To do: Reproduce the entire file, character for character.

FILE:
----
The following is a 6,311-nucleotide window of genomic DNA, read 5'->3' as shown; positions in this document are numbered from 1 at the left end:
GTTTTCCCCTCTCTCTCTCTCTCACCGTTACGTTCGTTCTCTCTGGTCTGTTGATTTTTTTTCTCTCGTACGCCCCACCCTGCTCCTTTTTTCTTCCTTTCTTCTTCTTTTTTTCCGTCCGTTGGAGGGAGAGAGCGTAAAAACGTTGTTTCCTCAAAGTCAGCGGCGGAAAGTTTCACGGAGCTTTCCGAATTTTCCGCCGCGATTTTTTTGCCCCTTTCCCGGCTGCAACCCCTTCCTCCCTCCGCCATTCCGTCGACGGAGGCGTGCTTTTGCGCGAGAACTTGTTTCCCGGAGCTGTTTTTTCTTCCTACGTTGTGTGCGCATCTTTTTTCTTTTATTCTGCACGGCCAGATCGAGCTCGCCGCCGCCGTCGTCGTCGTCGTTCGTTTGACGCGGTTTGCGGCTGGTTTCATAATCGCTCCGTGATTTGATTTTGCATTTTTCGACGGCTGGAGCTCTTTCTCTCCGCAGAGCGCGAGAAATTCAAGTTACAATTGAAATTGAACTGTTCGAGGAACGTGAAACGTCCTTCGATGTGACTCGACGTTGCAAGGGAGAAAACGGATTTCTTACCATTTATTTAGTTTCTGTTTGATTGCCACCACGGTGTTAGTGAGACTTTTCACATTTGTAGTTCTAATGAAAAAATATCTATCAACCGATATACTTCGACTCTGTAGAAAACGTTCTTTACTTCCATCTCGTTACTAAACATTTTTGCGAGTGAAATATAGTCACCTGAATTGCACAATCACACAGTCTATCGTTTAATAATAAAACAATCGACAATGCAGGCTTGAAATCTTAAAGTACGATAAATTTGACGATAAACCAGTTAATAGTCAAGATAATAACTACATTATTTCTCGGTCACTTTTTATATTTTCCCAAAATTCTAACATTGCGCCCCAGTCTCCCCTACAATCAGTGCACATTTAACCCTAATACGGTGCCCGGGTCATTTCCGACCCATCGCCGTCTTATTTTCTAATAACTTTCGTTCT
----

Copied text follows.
The following is a 6,311-nucleotide window of genomic DNA, read 5'->3' as shown; positions in this document are numbered from 1 at the left end:
GTTTTCCCCTCTCTCTCTCTCTCACCGTTACGTTCGTTCTCTCTGGTCTGTTGATTTTTTTTCTCTCGTACGCCCCACCCTGCTCCTTTTTTCTTCCTTTCTTCTTCTTTTTTTCCGTCCGTTGGAGGGAGAGAGCGTAAAAACGTTGTTTCCTCAAAGTCAGCGGCGGAAAGTTTCACGGAGCTTTCCGAATTTTCCGCCGCGATTTTTTTGCCCCTTTCCCGGCTGCAACCCCTTCCTCCCTCCGCCATTCCGTCGACGGAGGCGTGCTTTTGCGCGAGAACTTGTTTCCCGGAGCTGTTTTTTCTTCCTACGTTGTGTGCGCATCTTTTTTCTTTTATTCTGCACGGCCAGATCGAGCTCGCCGCCGCCGTCGTCGTCGTCGTTCGTTTGACGCGGTTTGCGGCTGGTTTCATAATCGCTCCGTGATTTGATTTTGCATTTTTCGACGGCTGGAGCTCTTTCTCTCCGCAGAGCGCGAGAAATTCAAGTTACAATTGAAATTGAACTGTTCGAGGAACGTGAAACGTCCTTCGATGTGACTCGACGTTGCAAGGGAGAAAACGGATTTCTTACCATTTATTTAGTTTCTGTTTGATTGCCACCACGGTGTTAGTGAGACTTTTCACATTTGTAGTTCTAATGAAAAAATATCTATCAACCGATATACTTCGACTCTGTAGAAAACGTTCTTTACTTCCATCTCGTTACTAAACATTTTTGCGAGTGAAATATAGTCACCTGAATTGCACAATCACACAGTCTATCGTTTAATAATAAAACAATCGACAATGCAGGCTTGAAATCTTAAAGTACGATAAATTTGACGATAAACCAGTTAATAGTCAAGATAATAACTACATTATTTCTCGGTCACTTTTTATATTTTCCCAAAATTCTAACATTGCGCCCCAGTCTCCCCTACAATCAGTGCACATTTAACCCTAATACGGTGCCCGGGTCATTTCCGACCCATCGCCGTCTTATTTTCTAATAACTTTCGTTCT